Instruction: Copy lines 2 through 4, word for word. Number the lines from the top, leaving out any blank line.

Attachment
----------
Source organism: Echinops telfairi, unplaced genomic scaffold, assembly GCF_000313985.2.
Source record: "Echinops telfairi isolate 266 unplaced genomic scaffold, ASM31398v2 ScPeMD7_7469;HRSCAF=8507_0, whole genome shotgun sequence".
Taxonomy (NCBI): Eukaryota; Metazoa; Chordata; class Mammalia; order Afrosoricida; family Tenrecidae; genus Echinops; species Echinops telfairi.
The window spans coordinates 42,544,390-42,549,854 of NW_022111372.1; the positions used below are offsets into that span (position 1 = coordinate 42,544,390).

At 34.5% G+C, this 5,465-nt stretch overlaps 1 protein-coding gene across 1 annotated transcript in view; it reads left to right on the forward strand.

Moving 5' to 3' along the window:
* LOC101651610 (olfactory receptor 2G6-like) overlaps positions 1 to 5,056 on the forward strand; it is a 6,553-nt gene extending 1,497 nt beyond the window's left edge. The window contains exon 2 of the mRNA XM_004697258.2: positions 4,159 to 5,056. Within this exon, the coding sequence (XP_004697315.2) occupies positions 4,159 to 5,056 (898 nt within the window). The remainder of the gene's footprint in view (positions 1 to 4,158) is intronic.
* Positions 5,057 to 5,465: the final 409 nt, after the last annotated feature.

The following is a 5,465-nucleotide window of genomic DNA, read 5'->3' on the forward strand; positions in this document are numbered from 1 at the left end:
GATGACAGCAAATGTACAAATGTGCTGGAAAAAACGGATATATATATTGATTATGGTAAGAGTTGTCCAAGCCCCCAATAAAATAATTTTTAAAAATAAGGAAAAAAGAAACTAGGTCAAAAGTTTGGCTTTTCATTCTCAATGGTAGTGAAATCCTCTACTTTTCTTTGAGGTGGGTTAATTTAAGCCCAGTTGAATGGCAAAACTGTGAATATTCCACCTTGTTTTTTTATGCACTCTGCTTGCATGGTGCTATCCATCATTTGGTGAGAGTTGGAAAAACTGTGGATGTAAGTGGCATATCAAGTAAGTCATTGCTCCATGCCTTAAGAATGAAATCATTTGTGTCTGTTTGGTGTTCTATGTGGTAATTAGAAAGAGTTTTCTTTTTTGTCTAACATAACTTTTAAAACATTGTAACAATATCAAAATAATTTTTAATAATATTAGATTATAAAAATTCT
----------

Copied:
Source record: "Echinops telfairi isolate 266 unplaced genomic scaffold, ASM31398v2 ScPeMD7_7469;HRSCAF=8507_0, whole genome shotgun sequence".
Taxonomy (NCBI): Eukaryota; Metazoa; Chordata; class Mammalia; order Afrosoricida; family Tenrecidae; genus Echinops; species Echinops telfairi.
The window spans coordinates 42,544,390-42,549,854 of NW_022111372.1; the positions used below are offsets into that span (position 1 = coordinate 42,544,390).